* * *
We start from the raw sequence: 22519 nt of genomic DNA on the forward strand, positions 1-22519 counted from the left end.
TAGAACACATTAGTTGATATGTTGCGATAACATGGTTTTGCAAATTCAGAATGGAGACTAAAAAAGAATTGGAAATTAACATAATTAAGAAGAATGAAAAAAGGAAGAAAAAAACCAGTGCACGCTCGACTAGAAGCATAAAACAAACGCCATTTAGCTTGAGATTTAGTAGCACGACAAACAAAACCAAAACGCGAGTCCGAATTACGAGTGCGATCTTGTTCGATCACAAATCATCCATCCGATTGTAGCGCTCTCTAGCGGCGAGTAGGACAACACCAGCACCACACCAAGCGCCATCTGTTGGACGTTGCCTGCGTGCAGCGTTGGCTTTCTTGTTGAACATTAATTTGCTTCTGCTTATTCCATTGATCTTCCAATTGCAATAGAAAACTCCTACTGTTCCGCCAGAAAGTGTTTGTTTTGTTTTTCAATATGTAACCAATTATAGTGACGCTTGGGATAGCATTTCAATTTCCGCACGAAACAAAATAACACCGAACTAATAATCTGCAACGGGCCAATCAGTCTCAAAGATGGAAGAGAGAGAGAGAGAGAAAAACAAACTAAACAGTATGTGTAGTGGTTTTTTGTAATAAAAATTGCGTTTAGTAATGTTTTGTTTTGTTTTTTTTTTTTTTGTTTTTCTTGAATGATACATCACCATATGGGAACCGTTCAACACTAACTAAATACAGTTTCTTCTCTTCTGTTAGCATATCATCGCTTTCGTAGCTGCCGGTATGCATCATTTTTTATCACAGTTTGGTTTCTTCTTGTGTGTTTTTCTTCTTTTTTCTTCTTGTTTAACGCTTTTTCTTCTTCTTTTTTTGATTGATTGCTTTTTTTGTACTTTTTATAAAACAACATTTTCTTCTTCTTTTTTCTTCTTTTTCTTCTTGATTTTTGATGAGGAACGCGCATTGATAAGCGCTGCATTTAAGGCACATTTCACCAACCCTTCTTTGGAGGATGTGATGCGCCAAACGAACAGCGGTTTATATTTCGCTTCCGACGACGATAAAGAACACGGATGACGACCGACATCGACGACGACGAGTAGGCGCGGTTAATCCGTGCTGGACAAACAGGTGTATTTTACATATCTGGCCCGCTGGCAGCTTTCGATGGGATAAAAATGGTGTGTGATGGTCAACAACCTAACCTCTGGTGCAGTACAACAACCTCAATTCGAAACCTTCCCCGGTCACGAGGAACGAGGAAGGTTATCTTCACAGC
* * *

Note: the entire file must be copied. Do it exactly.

We start from the raw sequence: 22519 nt of genomic DNA on the forward strand, positions 1-22519 counted from the left end.
TAGAACACATTAGTTGATATGTTGCGATAACATGGTTTTGCAAATTCAGAATGGAGACTAAAAAAGAATTGGAAATTAACATAATTAAGAAGAATGAAAAAAGGAAGAAAAAAACCAGTGCACGCTCGACTAGAAGCATAAAACAAACGCCATTTAGCTTGAGATTTAGTAGCACGACAAACAAAACCAAAACGCGAGTCCGAATTACGAGTGCGATCTTGTTCGATCACAAATCATCCATCCGATTGTAGCGCTCTCTAGCGGCGAGTAGGACAACACCAGCACCACACCAAGCGCCATCTGTTGGACGTTGCCTGCGTGCAGCGTTGGCTTTCTTGTTGAACATTAATTTGCTTCTGCTTATTCCATTGATCTTCCAATTGCAATAGAAAACTCCTACTGTTCCGCCAGAAAGTGTTTGTTTTGTTTTTCAATATGTAACCAATTATAGTGACGCTTGGGATAGCATTTCAATTTCCGCACGAAACAAAATAACACCGAACTAATAATCTGCAACGGGCCAATCAGTCTCAAAGATGGAAGAGAGAGAGAGAGAGAAAAACAAACTAAACAGTATGTGTAGTGGTTTTTTGTAATAAAAATTGCGTTTAGTAATGTTTTGTTTTGTTTTTTTTTTTTTTGTTTTTCTTGAATGATACATCACCATATGGGAACCGTTCAACACTAACTAAATACAGTTTCTTCTCTTCTGTTAGCATATCATCGCTTTCGTAGCTGCCGGTATGCATCATTTTTTATCACAGTTTGGTTTCTTCTTGTGTGTTTTTCTTCTTTTTTCTTCTTGTTTAACGCTTTTTCTTCTTCTTTTTTTGATTGATTGCTTTTTTTGTACTTTTTATAAAACAACATTTTCTTCTTCTTTTTTCTTCTTTTTCTTCTTGATTTTTGATGAGGAACGCGCATTGATAAGCGCTGCATTTAAGGCACATTTCACCAACCCTTCTTTGGAGGATGTGATGCGCCAAACGAACAGCGGTTTATATTTCGCTTCCGACGACGATAAAGAACACGGATGACGACCGACATCGACGACGACGAGTAGGCGCGGTTAATCCGTGCTGGACAAACAGGTGTATTTTACATATCTGGCCCGCTGGCAGCTTTCGATGGGATAAAAATGGTGTGTGATGGTCAACAACCTAACCTCTGGTGCAGTACAACAACCTCAATTCGAAACCTTCCCCGGTCACGAGGAACGAGGAAGGTTATCTTCACAGC